The cherry blossom, or sakura, is Japan's national flower and a symbol of the country. For many years, the Japanese people have celebrated the cherry blossom annually. Depending on the local conditions, it usually starts in Okinawa in January, reaching Kyoto and Tokyo in late March to early April, and Hokkaido in late May.
They celebrate this popular festival with hanami parties under the trees and picnics, drinking, singing, and dancing. Street stalls are set up and musicians serenade the merry picnickers, many of whom are decked out in outrageous costumes and masks.
Ueno Park is Tokyo's most beautiful spot for hanami parties and it is particularly romantic to enjoy the riot of pink and white from a paddle boat on the water. The Cherry Blossom Festival is a big draw for tourists who want to see Japan at its most beautiful and vibrant.
The Sanja Matsuri or Sanja Festival is the biggest of Tokyo's three great festivals, along with the Kanda Festival and Sanno Festival, which alternate every year. During the annual festival thousands of frenzied devotees gather for traditional portable shrine processions, ancient ritual music and dancing, and other festivities.
The processions are in honour of the three resident deities of the Asakusa Shrine, who are paraded through the streets in huge, elaborately decorated mikoshi or portable shrines carried on the shoulders of dozens of strong men dressed in traditional festival clothing and surrounded by chanting worshippers. Up to 100 other mikoshi are carried around in processions meant to bring blessings and good luck to the area and its inhabitants.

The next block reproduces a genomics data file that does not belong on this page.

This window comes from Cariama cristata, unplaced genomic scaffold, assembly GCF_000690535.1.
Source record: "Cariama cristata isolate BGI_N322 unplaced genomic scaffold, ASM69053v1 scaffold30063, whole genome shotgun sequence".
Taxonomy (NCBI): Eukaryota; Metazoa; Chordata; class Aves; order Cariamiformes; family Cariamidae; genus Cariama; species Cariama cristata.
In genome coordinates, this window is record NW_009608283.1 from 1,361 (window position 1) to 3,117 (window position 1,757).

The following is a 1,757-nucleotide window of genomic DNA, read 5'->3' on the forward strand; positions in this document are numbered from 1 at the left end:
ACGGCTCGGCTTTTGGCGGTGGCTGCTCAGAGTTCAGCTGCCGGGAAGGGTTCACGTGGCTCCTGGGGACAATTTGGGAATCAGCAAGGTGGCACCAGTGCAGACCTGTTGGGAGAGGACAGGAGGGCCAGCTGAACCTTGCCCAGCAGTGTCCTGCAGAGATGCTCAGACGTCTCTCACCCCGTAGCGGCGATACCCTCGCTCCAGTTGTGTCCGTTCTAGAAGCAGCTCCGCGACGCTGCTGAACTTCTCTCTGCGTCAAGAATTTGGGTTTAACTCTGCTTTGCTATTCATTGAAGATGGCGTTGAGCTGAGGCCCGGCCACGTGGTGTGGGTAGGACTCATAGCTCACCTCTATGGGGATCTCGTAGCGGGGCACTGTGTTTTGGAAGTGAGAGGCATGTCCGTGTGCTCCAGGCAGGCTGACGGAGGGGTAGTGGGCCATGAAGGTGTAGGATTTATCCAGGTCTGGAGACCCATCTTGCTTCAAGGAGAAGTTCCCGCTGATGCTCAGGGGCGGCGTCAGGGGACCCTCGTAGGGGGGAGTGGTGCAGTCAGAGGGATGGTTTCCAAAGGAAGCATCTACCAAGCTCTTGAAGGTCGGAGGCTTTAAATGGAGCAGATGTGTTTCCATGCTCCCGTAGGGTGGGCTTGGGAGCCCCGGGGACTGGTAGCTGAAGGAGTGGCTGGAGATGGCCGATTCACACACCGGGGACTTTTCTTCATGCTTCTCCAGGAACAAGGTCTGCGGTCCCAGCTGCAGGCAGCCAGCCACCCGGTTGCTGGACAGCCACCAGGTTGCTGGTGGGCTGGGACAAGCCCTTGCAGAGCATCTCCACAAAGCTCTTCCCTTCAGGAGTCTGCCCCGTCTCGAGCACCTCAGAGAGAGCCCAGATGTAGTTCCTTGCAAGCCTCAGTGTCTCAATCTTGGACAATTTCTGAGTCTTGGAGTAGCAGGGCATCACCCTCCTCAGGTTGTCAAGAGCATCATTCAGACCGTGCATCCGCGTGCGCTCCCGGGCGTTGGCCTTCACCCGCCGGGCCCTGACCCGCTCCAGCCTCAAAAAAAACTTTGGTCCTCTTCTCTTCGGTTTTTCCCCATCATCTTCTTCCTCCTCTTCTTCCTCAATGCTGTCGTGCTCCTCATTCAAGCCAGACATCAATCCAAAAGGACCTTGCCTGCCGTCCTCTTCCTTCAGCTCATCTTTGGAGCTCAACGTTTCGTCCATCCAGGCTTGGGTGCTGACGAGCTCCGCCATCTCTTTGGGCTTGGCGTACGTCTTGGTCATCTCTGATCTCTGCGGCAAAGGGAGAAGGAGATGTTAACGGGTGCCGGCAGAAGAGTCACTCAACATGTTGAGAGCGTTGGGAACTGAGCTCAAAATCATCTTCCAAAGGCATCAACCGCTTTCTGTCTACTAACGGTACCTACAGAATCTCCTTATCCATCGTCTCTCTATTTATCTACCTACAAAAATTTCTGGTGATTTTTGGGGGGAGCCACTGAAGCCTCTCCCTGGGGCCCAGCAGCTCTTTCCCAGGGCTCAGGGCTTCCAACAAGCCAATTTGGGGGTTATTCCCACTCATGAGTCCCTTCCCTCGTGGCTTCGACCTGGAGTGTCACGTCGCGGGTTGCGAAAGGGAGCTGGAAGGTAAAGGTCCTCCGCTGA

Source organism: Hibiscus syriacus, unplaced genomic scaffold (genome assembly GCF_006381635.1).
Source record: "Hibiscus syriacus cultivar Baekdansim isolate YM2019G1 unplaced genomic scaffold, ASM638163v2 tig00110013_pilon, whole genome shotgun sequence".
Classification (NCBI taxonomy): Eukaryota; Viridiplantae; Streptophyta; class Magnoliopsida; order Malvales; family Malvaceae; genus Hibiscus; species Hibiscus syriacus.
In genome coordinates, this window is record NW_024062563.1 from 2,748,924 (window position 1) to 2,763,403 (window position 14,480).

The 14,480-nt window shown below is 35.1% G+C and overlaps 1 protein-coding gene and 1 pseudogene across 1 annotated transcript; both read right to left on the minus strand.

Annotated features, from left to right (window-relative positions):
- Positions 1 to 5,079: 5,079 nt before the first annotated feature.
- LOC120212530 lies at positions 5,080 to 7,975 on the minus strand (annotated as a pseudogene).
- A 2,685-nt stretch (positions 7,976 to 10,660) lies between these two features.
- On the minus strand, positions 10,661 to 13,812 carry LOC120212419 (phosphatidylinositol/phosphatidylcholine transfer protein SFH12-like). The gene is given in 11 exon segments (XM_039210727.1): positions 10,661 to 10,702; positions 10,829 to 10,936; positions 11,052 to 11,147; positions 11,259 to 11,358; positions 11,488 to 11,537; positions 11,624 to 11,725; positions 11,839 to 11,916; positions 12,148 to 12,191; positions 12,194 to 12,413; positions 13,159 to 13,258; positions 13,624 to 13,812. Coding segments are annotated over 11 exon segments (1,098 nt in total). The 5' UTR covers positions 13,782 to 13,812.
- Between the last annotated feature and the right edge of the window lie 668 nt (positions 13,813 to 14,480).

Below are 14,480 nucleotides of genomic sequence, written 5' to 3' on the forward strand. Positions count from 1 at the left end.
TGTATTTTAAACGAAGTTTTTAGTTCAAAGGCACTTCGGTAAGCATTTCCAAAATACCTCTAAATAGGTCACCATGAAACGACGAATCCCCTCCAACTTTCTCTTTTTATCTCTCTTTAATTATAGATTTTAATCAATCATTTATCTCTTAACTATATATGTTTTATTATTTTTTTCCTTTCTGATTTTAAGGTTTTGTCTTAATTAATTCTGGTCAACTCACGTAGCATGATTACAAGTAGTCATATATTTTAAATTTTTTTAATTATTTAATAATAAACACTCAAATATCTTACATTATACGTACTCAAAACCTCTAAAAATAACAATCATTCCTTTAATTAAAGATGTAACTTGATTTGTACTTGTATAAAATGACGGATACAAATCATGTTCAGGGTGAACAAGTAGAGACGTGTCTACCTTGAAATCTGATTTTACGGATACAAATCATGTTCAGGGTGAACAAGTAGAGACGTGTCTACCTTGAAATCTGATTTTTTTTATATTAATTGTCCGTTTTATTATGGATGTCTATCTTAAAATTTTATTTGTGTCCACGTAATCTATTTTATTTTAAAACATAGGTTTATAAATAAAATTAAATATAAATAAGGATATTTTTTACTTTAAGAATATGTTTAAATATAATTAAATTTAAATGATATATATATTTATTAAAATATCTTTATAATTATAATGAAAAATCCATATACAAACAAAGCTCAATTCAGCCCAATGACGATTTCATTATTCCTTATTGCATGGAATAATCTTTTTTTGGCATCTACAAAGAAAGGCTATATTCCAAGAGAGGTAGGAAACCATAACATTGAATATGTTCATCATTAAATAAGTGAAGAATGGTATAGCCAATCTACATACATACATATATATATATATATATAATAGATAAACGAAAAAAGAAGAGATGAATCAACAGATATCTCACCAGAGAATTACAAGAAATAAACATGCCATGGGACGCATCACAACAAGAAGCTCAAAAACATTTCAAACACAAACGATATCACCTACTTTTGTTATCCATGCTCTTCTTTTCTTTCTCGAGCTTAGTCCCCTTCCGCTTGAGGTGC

About two million people visit Asakusa to pay tribute and celebrate over the three days of the festival. The district is packed with food stalls, festival games, music, and dancing. The festivities begin with the Friday afternoon Daigyoretsu Parade, a large procession of priests, officials, geisha, musicians, and dancers wearing traditional Edo period costumes.
The Japanese Grand Prix usually falls towards the end of the Formula One season and has over the years provided much excitement, and often been the track to crown the season's champion. About 13 World Champions have been crowned at the Japanese event.
The Fuji Speedway hosted the first two Japanese Grand Prix in 1976 and 1977 before the country was taken off the F1 calendar. When it was reinstated in 1987 it was at the Suzuka track, which hosted it with great success for the next 20 years and fast gained a reputation as one of the most challenging F1 circuits. The two circuits alternated hosting the event until the Fuji Speedway announced it would not be hosting the 2010 race due to the recession. The Suzuka track now holds the event exclusively.
The Japanese Grand Prix is very well-supported by locals and foreigners alike and, like all the races, is extremely thrilling for spectators. Many F1 fans travel around the world to attend races and the atmosphere is festive; if a World Champion is crowned the ceremony adds extra excitement and there are raucous after-parties to enjoy.